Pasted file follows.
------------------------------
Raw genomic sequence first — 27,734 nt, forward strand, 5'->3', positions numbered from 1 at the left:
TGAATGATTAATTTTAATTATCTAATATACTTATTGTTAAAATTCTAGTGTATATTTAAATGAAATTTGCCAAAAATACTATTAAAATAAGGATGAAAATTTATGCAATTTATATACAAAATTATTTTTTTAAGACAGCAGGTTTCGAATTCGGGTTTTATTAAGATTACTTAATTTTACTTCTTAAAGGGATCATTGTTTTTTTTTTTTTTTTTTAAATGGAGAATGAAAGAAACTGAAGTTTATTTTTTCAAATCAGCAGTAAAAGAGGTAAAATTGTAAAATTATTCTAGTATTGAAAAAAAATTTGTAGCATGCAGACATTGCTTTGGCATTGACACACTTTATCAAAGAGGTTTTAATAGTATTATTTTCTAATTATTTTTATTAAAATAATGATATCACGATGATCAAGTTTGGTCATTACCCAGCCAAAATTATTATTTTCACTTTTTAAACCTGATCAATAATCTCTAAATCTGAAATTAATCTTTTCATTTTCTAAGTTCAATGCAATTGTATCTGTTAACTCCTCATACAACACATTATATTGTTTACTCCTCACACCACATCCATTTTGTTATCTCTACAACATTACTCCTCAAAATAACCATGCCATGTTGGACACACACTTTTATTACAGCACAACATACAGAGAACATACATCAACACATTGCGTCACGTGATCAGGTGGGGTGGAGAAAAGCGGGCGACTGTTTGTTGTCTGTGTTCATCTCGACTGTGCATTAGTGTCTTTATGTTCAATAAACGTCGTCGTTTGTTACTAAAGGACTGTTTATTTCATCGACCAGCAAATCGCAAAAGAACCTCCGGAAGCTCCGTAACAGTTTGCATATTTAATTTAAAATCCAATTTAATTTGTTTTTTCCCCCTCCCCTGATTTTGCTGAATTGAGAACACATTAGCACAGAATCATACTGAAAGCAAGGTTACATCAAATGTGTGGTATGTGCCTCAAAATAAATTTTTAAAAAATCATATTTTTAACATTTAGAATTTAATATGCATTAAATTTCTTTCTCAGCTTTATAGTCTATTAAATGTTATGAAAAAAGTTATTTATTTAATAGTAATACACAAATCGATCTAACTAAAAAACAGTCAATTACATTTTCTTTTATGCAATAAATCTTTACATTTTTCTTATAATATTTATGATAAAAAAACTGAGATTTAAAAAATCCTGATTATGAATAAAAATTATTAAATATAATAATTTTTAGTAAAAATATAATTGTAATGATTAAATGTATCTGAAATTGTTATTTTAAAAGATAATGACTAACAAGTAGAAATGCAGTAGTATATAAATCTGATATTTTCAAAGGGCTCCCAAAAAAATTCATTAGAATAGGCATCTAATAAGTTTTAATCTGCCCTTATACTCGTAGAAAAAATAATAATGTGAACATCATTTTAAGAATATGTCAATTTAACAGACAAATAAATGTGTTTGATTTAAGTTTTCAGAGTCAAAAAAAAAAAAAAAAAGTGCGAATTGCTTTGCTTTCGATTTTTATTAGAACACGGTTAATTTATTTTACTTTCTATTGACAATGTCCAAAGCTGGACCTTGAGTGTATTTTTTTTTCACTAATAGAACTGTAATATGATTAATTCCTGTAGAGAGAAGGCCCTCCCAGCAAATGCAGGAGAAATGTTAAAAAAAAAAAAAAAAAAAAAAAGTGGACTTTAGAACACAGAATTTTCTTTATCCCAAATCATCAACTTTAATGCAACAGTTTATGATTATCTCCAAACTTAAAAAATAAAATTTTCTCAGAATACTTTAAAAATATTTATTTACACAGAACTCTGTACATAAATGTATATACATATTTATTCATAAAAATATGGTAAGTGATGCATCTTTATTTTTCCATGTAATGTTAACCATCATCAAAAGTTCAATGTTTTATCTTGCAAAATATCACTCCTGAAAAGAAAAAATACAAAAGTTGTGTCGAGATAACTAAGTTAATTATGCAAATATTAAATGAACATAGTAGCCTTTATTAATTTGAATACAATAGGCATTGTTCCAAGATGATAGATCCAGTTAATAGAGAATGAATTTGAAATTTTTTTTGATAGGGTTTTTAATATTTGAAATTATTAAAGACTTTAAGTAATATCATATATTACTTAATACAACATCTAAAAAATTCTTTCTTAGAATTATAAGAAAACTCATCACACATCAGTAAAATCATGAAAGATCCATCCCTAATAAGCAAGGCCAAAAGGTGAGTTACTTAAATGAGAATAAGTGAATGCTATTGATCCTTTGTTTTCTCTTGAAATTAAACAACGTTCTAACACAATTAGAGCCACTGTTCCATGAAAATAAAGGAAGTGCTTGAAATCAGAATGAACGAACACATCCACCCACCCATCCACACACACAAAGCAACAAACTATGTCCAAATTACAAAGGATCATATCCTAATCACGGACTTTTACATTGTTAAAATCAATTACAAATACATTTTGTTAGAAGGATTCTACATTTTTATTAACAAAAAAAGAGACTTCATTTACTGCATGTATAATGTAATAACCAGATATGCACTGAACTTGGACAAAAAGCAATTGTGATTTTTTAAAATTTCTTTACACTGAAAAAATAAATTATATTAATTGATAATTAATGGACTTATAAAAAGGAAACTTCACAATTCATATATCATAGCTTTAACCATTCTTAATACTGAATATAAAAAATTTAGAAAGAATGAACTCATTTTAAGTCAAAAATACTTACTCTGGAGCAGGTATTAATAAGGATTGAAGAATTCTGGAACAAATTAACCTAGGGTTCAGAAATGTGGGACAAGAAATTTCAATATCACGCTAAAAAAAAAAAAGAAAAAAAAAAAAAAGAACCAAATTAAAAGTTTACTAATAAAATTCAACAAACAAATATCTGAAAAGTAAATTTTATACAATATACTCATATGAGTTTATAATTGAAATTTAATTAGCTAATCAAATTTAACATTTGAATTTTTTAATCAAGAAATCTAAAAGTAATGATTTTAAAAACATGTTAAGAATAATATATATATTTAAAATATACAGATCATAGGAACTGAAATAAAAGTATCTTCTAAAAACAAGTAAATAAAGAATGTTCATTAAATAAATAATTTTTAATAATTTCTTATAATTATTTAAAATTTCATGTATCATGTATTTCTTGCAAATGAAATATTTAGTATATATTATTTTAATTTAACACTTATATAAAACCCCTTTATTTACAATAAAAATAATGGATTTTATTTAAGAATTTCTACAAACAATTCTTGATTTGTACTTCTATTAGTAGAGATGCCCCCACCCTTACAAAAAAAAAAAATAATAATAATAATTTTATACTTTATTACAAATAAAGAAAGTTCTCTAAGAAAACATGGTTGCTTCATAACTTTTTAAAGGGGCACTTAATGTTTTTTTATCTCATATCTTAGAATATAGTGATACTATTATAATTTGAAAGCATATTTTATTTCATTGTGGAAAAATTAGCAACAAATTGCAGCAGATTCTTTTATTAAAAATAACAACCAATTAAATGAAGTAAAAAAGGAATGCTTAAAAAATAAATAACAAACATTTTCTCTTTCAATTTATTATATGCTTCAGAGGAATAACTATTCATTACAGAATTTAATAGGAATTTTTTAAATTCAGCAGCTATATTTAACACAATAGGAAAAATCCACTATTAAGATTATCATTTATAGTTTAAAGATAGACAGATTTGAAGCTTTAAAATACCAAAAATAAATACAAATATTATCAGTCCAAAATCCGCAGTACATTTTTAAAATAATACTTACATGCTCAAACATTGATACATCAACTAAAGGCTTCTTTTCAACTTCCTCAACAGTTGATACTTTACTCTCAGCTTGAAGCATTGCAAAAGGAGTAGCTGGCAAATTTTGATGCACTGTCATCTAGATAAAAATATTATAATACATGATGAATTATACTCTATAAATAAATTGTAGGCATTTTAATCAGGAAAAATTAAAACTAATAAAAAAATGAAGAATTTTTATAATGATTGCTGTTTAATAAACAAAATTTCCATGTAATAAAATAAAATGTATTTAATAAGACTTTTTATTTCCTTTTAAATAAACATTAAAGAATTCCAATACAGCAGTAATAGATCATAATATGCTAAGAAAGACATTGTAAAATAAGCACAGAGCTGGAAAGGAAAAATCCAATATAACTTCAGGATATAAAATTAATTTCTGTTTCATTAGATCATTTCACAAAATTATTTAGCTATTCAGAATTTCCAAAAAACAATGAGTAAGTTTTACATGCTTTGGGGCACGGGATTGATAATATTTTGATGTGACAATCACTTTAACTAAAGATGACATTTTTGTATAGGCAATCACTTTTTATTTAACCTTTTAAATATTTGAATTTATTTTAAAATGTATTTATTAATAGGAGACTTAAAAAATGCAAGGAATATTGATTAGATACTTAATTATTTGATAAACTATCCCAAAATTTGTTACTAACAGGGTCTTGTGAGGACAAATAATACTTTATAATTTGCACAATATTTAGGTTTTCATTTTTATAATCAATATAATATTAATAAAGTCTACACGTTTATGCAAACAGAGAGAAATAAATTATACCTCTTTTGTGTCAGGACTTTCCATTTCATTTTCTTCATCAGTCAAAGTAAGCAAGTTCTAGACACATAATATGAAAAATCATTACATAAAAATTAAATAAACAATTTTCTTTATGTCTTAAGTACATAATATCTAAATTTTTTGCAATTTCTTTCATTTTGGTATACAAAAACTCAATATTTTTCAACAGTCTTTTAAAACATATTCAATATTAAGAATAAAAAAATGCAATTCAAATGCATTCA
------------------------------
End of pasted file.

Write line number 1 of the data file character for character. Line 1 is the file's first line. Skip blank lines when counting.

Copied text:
Raw genomic sequence first — 27,734 nt, forward strand, 5'->3', positions numbered from 1 at the left: